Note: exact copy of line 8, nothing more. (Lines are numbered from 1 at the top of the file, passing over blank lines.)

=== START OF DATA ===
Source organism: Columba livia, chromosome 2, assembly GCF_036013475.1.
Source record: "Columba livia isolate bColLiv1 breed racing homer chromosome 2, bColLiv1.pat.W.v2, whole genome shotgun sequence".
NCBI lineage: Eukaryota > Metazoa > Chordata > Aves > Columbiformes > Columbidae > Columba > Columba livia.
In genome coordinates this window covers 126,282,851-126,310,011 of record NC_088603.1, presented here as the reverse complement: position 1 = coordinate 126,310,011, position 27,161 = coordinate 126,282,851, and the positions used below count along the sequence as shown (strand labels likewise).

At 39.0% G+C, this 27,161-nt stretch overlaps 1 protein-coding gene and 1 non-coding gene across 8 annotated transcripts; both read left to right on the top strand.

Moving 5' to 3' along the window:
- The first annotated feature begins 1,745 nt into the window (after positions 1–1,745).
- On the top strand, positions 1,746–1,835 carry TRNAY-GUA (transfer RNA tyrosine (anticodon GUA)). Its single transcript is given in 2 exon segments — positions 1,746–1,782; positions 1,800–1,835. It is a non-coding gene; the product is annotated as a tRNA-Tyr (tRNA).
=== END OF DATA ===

- On the top strand, positions 1,746–1,835 carry TRNAY-GUA (transfer RNA tyrosine (anticodon GUA)). Its single transcript is given in 2 exon segments — positions 1,746–1,782; positions 1,800–1,835. It is a non-coding gene; the product is annotated as a tRNA-Tyr (tRNA).